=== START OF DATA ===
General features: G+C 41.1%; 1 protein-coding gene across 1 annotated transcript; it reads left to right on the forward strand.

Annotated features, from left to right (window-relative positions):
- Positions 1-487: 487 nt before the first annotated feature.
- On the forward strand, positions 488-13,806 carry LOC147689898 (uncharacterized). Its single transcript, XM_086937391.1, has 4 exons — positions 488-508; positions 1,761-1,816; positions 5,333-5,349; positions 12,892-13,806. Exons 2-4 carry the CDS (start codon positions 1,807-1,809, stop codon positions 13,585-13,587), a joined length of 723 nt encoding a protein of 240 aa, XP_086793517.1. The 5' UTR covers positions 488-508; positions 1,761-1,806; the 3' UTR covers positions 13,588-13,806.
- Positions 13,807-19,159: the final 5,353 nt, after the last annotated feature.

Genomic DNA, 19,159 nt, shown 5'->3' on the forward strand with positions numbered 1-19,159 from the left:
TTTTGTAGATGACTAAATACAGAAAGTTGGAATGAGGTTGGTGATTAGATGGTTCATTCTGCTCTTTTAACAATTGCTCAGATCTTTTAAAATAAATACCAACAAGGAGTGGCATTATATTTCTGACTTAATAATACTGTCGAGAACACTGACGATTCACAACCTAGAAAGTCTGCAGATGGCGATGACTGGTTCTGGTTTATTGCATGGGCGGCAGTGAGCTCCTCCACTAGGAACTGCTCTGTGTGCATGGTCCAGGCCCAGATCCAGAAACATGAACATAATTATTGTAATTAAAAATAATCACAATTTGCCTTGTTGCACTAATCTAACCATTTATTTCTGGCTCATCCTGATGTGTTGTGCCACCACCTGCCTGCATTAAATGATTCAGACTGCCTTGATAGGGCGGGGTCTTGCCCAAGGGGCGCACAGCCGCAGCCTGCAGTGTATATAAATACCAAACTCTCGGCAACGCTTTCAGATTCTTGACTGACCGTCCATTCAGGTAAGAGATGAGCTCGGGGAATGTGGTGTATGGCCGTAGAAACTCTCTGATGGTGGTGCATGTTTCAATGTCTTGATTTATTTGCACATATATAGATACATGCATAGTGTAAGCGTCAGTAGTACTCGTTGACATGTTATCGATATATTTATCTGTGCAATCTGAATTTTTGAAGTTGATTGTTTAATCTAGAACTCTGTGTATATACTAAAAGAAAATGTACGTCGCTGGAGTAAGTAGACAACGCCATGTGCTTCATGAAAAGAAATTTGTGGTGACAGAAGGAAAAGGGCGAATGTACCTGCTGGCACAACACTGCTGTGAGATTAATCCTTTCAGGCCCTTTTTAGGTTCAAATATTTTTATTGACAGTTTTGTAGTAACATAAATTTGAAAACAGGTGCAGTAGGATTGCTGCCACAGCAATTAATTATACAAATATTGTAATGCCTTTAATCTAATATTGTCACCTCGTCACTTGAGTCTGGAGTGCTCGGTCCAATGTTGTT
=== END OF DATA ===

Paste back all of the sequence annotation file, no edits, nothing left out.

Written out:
General features: G+C 41.1%; 1 protein-coding gene across 1 annotated transcript; it reads left to right on the forward strand.

Annotated features, from left to right (window-relative positions):
- Positions 1-487: 487 nt before the first annotated feature.
- On the forward strand, positions 488-13,806 carry LOC147689898 (uncharacterized). Its single transcript, XM_086937391.1, has 4 exons — positions 488-508; positions 1,761-1,816; positions 5,333-5,349; positions 12,892-13,806. Exons 2-4 carry the CDS (start codon positions 1,807-1,809, stop codon positions 13,585-13,587), a joined length of 723 nt encoding a protein of 240 aa, XP_086793517.1. The 5' UTR covers positions 488-508; positions 1,761-1,806; the 3' UTR covers positions 13,588-13,806.
- Positions 13,807-19,159: the final 5,353 nt, after the last annotated feature.

Genomic DNA, 19,159 nt, shown 5'->3' on the forward strand with positions numbered 1-19,159 from the left:
TTTTGTAGATGACTAAATACAGAAAGTTGGAATGAGGTTGGTGATTAGATGGTTCATTCTGCTCTTTTAACAATTGCTCAGATCTTTTAAAATAAATACCAACAAGGAGTGGCATTATATTTCTGACTTAATAATACTGTCGAGAACACTGACGATTCACAACCTAGAAAGTCTGCAGATGGCGATGACTGGTTCTGGTTTATTGCATGGGCGGCAGTGAGCTCCTCCACTAGGAACTGCTCTGTGTGCATGGTCCAGGCCCAGATCCAGAAACATGAACATAATTATTGTAATTAAAAATAATCACAATTTGCCTTGTTGCACTAATCTAACCATTTATTTCTGGCTCATCCTGATGTGTTGTGCCACCACCTGCCTGCATTAAATGATTCAGACTGCCTTGATAGGGCGGGGTCTTGCCCAAGGGGCGCACAGCCGCAGCCTGCAGTGTATATAAATACCAAACTCTCGGCAACGCTTTCAGATTCTTGACTGACCGTCCATTCAGGTAAGAGATGAGCTCGGGGAATGTGGTGTATGGCCGTAGAAACTCTCTGATGGTGGTGCATGTTTCAATGTCTTGATTTATTTGCACATATATAGATACATGCATAGTGTAAGCGTCAGTAGTACTCGTTGACATGTTATCGATATATTTATCTGTGCAATCTGAATTTTTGAAGTTGATTGTTTAATCTAGAACTCTGTGTATATACTAAAAGAAAATGTACGTCGCTGGAGTAAGTAGACAACGCCATGTGCTTCATGAAAAGAAATTTGTGGTGACAGAAGGAAAAGGGCGAATGTACCTGCTGGCACAACACTGCTGTGAGATTAATCCTTTCAGGCCCTTTTTAGGTTCAAATATTTTTATTGACAGTTTTGTAGTAACATAAATTTGAAAACAGGTGCAGTAGGATTGCTGCCACAGCAATTAATTATACAAATATTGTAATGCCTTTAATCTAATATTGTCACCTCGTCACTTGAGTCTGGAGTGCTCGGTCCAATGTTGTT